By Sherrie Li
By Falling James
By Amanda Lewis
By Amy Nicholson
By Amy Nicholson
By Jennifer Swann
By Scott Foundas
By Sherrie Li
Ratatouille(2007). Not just — and maybe not even — for kids, Brad Bird’s philosophical comedy of talent at odds with mediocrity and art at odds with ego represented the full creative flowering of one of the most inspired and imaginative storytellers at work in American movies. A slow-food movie for a fast-food nation, capped by an episode of involuntary memory borrowed from Proust. Bon appetit!
RR(2007). James Benning’s stirring 16mm ode to trains and the wide-open spaces they travel through. It is Benning’s farewell to film, to the West and to a mode of transportation largely incongruous with the pace of modern society.
There Will Be Blood(2007). A 21st-century Citizen Kane, Paul Thomas Anderson’s freewheeling adaptation of Upton Sinclair’s Oil! was a fever dream about the American dream, charting the infernal entanglement of money, power and religion on an arid stretch of California land at the dawn of the 20th century. American movies rarely dream this big anymore, and with the wholesale shuttering of the studio-owned “specialty” divisions, it may be quite some time before they do again.
Zodiac(2007). An obsessive’s portrait of obsession, David Fincher’s storage locker–claustrophobic crime drama focused on the collateral victims of the eponymous San Francisco serial killer, the cops and reporters who allowed the case to consume (and in some cases destroy) their lives.
Gran Torino(2008). The ne plus ultra of Clint Eastwood as actor, director and cultural icon, this ostensibly ass-kicking comeback vehicle neatly inverted the revenge politics of Dirty Harry and Unforgiven while entertaining a more honest dialogue about race, economic disenfranchisement and the fog of war in America than any other movie in recent memory.
The White Ribbon(2009). See Best Films of 2009.
Best Films of 2009
1.The White Ribbon. Michael Haneke explores the roots of German fascism — and, by extension, all forms of paranoid groupthink — in this masterful, World War I–era sociological drama that brought the Austrian filmmaker his long-overdue Palme d’Or at the Cannes Film Festival. The ribbon of the title, a symbol of innocence and purity, is one that Haneke gradually unravels as a schoolteacher in a rural German village homes in on the ritualistic cycle of domination, submission and humiliation churning beneath the town’s placid Protestant surface.
2.Inglourious Basterds and Police, Adjective. Two extraordinary (and extraordinarily funny) films about the politics of language: In Quentin Tarantino’s exuberant World War II burlesque — the best subversive war comedy since MASH — the silver-tongued SS Colonel Hans Landa uses words as a weapon of wartime as valuable as any firearm. In Romanian director Corneliu Porumboiu’s pitch-black institutional satire, a beat cop on a futile mission challenges his superior only to have conscience and morality literally spelled out for him.
3.The Hurt Locker. Kathryn Bigelow’s electrifying body-shock war movie about a U.S. Army bomb squad stationed in Baghdad matched its intricate sensory architecture with an equally detailed map of the modern soldier’s psyche.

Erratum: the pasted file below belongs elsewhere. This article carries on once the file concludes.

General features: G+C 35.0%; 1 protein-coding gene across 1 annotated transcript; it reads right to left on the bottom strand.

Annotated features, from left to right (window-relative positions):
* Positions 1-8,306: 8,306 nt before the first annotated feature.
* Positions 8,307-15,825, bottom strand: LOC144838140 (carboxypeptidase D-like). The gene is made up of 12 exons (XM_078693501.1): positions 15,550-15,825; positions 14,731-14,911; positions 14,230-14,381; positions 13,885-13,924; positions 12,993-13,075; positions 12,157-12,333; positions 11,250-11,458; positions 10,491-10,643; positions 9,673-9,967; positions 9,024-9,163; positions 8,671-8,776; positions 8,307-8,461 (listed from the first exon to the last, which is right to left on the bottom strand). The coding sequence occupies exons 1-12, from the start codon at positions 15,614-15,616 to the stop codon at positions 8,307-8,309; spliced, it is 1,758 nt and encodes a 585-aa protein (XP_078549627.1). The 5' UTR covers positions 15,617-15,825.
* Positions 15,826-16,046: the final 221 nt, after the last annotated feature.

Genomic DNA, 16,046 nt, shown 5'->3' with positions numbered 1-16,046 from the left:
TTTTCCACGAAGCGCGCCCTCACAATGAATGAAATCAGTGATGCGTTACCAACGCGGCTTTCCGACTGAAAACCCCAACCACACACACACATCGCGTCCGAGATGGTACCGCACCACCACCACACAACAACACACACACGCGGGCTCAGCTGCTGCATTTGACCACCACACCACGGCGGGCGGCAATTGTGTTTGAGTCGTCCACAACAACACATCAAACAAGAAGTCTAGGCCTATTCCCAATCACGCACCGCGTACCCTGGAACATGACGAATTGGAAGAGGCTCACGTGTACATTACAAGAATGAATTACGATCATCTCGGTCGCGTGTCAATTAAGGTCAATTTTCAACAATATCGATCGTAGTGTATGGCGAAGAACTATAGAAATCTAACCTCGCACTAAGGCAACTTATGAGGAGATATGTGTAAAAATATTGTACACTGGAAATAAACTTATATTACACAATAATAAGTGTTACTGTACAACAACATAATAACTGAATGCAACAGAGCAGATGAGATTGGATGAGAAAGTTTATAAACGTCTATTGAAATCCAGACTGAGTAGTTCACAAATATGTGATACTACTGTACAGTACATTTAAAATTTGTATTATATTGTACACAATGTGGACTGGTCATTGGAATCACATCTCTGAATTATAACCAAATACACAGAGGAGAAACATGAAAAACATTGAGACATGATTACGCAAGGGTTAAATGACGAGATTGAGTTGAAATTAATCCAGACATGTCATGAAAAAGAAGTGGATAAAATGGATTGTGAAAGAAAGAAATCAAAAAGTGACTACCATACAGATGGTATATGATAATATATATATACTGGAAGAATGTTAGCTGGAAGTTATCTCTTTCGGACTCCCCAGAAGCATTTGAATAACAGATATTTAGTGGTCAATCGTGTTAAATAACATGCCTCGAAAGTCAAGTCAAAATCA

4.Public Enemies. Like Bonnie and Clyde 40 years earlier, Michael Mann’s digital John Dillinger biopic was a period gangster movie that scarcely felt period at all, filmed in jagged swooshes of handheld HD video. It was also a movie about movies, culminating in a remarkable sequence in which Dillinger watches something like his own life (albeit with Clark Gable in the lead) flash before his eyes in Chicago’s Biograph Theater.
5.Avatar. A genuine game-changer from a filmmaker who has consistently redefined the way we see movies. Avatar was more than a decade in the making, and it will take Hollywood at least that long to catch up to it.
6.District 9 and Invictus. Clint Eastwood steered well clear of sanctimony and obvious Obama parallels for his characteristically reserved, perceptive chronicle of South Africa during the first year of Nelson Mandela’s presidency. For the unofficial sequel, there was native South African director Neill Blomkamp’s ingenious apartheid-as-alien-invasion allegory, which catches us up to a present where Mandela’s dream of a just “rainbow nation” has devolved into something closer to a nightmare.
7.24 City andUp in the Air. Two symbiotic portraits of economic transformation, made roughly 7,000 miles apart. In Jason Reitman’s recession-era parable, George Clooney’s freelance hatchet man floats in the rarefied air above a contracting America, while Jia Zhangke’s latest bottled message from the world’s most rapidly developing nation (i.e., China) takes us to a state-owned aerospace factory about to be razed to make way for a modern, high-rise apartment complex. In one film, capitalism wanes, while in the other it waxes. Both directors cast real workers to freely intermingle with professional actors, creating a democracy of images that gives each movie its soul.
8. Fantastic Mr. Fox and Where the Wild Things Are. Two uncommonly astute, richly imaginative adaptations of children’s literature by two of the most original American filmmakers of their generation. Could it be that turning 40, as both did this year, prompted Spike Jonze and Wes Anderson to reflect on the agony and ecstasy of pre-adolescence, and to contemplate, in refreshingly unsentimental terms, the nature of family?
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